(3) A controversial term used to account for the anthropogenic modification of the planet during 'the unprecedented rise in human numbers since the early nineteenth century--from under a billion then to six billion now, set to be nine billion or more by mid-century [... which] is intimately linked with massive expansion in the use of fossil fuels, which powered the Industrial Revolution, and allowed the mechanization of agriculture that enabled those additional billions to be fed'. Jan Zalasiewicz, Mark Williams, Will Steffen, and Paul Crutzen, 'The New World of the Anthropocene', Environmental Science & Technology, 44.7 (2010), 2228-31.
(4) Jonathan Bate, The Song of the Earth, (London: Picador, 2000), p. 251; p. 245.
(5) Raymond Williams quoted in Bate, p. 23.
(6) Lawrence Buell, The Future of Environmental Criticism: Environmental Crisis and literary Imagination, (Malden: Blackwell Publishing, 2005), p. 145.
(7) Steven Arnocky, Mirella Stroink and Teresa DeCicco, 'Self-construal predicts environmental concern, cooperation, and conservation ', journal of Environmental Psychology, 27.4 (2007), 255-64, (p. 255).
(8) Arnocky, Stroink and DeCicco, pp. 256-257.
(9) Arnocky, Stroink and DeCicco, p. 257.
(10) peter Simpson, "The Trick of Standing Upright': Allen Curnow and James K. Baxter', World literature Written in English, 26.2 (1986), 369-78, (p. 372).
(11) Allen Curnow, 'At Dead Low Water', Early Days Yet: New and Collected Poems 1941-1997, (Auckland: Auckland University Press, 1997), pp. 208-10. All subsequent references to Curnow's poems are taken from this volume.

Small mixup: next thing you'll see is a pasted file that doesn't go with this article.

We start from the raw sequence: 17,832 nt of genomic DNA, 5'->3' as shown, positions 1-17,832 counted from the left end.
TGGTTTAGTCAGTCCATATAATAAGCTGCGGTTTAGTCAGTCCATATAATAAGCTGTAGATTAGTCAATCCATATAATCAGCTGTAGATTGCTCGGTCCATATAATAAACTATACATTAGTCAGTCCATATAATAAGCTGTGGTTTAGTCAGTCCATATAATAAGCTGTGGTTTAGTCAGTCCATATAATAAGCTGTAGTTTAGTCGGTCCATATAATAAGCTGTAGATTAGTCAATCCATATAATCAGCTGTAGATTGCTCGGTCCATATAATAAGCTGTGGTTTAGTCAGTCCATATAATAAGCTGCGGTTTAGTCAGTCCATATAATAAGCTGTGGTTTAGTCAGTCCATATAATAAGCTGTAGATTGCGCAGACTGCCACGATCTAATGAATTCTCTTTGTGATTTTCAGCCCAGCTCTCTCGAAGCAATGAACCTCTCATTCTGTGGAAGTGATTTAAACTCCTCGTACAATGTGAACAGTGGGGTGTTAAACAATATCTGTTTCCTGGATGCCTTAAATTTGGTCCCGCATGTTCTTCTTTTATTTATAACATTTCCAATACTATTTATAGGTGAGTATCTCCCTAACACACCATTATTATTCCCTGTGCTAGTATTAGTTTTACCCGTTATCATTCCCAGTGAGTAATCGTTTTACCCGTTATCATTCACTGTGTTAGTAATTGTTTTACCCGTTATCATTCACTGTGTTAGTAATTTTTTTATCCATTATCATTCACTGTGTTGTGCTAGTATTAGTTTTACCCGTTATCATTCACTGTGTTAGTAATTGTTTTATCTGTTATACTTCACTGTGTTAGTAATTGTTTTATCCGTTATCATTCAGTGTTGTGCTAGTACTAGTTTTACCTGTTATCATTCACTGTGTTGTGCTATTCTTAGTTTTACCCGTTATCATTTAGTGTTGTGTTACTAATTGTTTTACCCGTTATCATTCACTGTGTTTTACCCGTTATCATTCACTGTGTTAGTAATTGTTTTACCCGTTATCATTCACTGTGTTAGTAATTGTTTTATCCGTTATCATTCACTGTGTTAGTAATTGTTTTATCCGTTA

(12) Buell, The Future of Environmental Criticism, p. 4.
(13) Robert Kern, 'Ecocriticism: What is it Good For?', ISLE, 7.1 (2000), 9-32 (p. 11).
(14) See John Newton, 'The South Island Myth: A Short Story', Australian-Canadian Studies: A journal for the Humanities & Social Sciences, 18.1-2 (2000), 23-39.
(15) Michael J. McDowell, 'The Bakhtinian Road to Ecological Insight', The Ecocriticism Reader: Landmarks in Literary Ecology, ed. by Cheryll Glotfelty and Harold Fromm (Georgia: University of Georgia, 1996), pp. 371-391, (p. 372).
(16) Harry Ricketts, 'Looking Back at Curnow, Harder', journal oj New Zealand Literature, 5 (1987), 111-12 (p. 112).
(17) The story of the announcement of Pan's death is given in Plutarch's De defectu oraculorum (1 Why Oracles are Silent). See also Robert Graves, The Greek Myths: Volume One (London: Penguin, 1955), pp. 101-103.
(18) This summation has been made by countless thinkers. The locus classicus is perhaps Max Weber's The Protestant Ethic and the Spirit of Capitalism (New York: Charles Scribner's Sons, 1958). Max Horkheimer and Theodor W. Adorno's Dialectic of Enlightenment (London: Allen Lane, 1973) is also worth mentioning in this context.
(19) John Dolan, "A War between the Mind and Sky": The Practcritic Antithesis in Curnow and Stevens', journal of New Zealand literature, 17 (1999), 2-25 (p. 3).
(20) Dolan, p. 10.
(21) Some of these distinctions are indebted to John Parnham's article, 'The Poverty of Ecocritical Theory: E. P. Thompson and the British Perspective', New Formations, 64 (2008), 25-36.
(22) Gerard Manley Hopkins, 'God's Grandeur', Poems and Prose (London: Penguin, 1985), p. 27.
(23) Hamilton, Requiem For A Species, p. 146.
(24) Rupert Sheldrake, The Rebirth of Nature: The Greening of Science and God (New York: Bantam Books, 1991), p. 5.
(25) Sheldrake, p. 13.
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|Publication:||JNZL: Journal of New Zealand Literature|
|Date:||Jan 1, 2014|